Meeting Jackson Guild
There’s only fiction left to spread the truth.
I know Jackson Guild, although he is a fictional character. Really what I mean is that a writer comes to know a character in ways he might not know his own wife. That’s why I left Jackson alone to narrate his story, a dangerous tale of intrigue that rose from the rubble of the former Soviet Union.
War and money turned out to be wed.
I should explain how I got to meet Guild.
I’ve always been a journalist, although I started out, as young men will, as a poet, and there’s a book of poems out there I wrote entitled The Last Beat. I quit poetry when I left New York and the job I held as associate editor of Junior Scholastic Magazine. (Yeah, the Harry Potter people, Hunger Games).
Magazines were my passion, and I began doing deeply researched stories, first about arson in Newark for New Jersey Monthly; and, soon after, stories about the war in Vietnam. I turned to Rolling Stone to write about a couple of guys who lived on a roadside billboard month after month in order to win a single-wide trailer home. To me, it was a hard knocks story about the Reagan economy.
War and money turned out to be wed. Aircraft were the nation’s top export, and the U.S. lined up a weapons deal that offered the Japanese a chance to buy up the source code — the internal reasoning, the whys, and the wherefores — of one of our most advanced military missions systems. The F-16 is a plane rich with potential civilian applications. I spent three years studying that one and published the Keys to the Kingdom, for Doubleday Books. A few years later, still concentrating on money and corruption, I became a Fellow at the Center for Public Integrity, and contributed to a book entitled, The Buying of the Congress, published by Avon.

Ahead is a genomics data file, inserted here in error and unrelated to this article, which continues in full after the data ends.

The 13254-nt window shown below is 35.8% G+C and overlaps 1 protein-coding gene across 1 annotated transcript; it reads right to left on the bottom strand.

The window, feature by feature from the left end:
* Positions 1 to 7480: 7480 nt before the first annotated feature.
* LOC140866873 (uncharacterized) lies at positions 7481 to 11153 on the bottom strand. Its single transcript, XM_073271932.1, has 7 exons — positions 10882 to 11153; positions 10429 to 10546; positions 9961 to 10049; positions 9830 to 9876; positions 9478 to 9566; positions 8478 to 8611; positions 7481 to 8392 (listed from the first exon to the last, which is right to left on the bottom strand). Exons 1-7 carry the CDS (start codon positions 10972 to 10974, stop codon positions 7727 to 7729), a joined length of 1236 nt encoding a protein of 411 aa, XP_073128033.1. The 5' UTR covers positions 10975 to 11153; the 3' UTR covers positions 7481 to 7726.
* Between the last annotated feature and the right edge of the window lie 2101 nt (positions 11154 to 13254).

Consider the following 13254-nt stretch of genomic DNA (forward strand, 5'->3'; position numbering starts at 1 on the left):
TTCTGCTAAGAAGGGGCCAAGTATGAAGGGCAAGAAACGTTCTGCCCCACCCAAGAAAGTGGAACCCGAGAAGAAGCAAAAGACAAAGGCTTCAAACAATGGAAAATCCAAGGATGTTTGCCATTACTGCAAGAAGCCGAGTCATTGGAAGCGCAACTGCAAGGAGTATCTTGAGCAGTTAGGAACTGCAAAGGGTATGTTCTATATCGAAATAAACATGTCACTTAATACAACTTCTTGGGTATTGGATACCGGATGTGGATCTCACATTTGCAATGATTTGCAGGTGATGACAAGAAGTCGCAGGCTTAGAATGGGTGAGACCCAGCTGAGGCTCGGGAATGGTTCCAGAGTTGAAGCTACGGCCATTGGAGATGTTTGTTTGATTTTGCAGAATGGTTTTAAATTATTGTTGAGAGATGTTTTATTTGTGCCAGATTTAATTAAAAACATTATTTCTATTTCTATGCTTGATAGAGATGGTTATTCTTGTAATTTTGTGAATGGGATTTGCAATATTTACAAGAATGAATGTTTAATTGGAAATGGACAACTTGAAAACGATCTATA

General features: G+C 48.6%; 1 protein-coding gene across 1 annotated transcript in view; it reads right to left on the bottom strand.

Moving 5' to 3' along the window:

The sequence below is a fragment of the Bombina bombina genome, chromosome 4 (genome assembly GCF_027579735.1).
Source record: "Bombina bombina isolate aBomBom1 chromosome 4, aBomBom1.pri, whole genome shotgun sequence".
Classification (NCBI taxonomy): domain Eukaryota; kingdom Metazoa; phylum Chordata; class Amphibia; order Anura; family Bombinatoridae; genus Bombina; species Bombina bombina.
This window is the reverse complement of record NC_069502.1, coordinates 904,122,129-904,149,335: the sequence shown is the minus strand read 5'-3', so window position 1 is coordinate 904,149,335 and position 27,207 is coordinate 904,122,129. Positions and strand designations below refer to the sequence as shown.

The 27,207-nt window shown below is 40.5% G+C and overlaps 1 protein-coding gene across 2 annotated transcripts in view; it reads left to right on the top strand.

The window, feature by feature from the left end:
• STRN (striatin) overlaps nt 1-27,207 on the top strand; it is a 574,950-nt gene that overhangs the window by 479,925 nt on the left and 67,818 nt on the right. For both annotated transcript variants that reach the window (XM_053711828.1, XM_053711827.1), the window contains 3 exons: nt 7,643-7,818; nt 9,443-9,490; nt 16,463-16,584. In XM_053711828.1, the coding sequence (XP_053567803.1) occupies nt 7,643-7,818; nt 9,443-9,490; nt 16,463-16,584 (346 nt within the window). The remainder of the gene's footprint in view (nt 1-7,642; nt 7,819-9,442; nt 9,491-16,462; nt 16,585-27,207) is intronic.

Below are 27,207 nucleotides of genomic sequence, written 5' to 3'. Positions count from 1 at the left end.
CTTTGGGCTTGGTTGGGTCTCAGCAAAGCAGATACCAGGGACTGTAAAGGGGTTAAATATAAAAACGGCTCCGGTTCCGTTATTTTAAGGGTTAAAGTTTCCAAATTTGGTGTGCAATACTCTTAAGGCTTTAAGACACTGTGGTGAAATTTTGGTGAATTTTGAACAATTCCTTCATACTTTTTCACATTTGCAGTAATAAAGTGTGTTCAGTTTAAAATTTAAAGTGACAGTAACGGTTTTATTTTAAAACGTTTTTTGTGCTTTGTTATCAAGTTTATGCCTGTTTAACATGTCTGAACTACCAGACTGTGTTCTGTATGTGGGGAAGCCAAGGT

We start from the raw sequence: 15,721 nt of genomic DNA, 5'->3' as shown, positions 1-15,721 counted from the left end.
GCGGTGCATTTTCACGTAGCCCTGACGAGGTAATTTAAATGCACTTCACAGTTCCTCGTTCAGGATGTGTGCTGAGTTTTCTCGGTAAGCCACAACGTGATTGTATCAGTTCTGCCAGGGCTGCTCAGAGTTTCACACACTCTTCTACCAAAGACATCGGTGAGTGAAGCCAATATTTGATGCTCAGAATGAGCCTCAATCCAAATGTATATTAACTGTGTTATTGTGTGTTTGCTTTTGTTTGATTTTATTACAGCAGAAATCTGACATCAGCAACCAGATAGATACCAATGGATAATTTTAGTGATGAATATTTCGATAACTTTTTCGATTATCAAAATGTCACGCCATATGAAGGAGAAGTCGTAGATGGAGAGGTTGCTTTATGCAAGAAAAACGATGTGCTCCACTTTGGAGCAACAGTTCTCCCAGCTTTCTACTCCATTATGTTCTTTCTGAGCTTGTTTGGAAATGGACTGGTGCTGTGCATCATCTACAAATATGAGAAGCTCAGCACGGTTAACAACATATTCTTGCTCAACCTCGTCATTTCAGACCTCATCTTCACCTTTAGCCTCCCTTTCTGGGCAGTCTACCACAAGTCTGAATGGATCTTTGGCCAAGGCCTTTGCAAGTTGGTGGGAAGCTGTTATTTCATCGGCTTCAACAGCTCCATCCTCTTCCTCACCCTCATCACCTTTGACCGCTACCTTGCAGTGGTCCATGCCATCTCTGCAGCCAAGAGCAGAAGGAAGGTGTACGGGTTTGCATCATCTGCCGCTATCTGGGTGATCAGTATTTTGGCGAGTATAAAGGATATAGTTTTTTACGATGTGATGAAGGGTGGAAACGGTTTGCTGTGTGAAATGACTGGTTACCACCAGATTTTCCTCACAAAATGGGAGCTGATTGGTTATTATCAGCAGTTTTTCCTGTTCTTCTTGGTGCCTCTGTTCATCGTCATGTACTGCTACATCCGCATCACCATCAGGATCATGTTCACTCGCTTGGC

Having children changed my priorities. I wanted more at home time.
I started writing for television, mostly scripts for National Geographic Explorer. I was fortunate that I was able to write about environmental issues for the program’s natural history unit.
From my experience at the White House and on Capitol Hill for National Journal magazine, I was able to bring depth to a story about an American woman who spied for the British during World War Two. It was the Brits who modeled the American spy system and helped create the Office of Strategic Services, which would later become the Central Intelligence Agency. At Cambridge University in England, I researched the histories of these organizations. It was there in those papers that I discovered the truth Jackson Guild carries around with him: that everything’s a lie.
Here’s the part of the story where Jackson would elbow himself into my little bio to remind me to step aside and point out that here in the transactional world there’s only fiction left to spread the truth.
I am prone to typos. That’s the truth. Please let me know in the comments area below should you find any. (There’s no comments area.)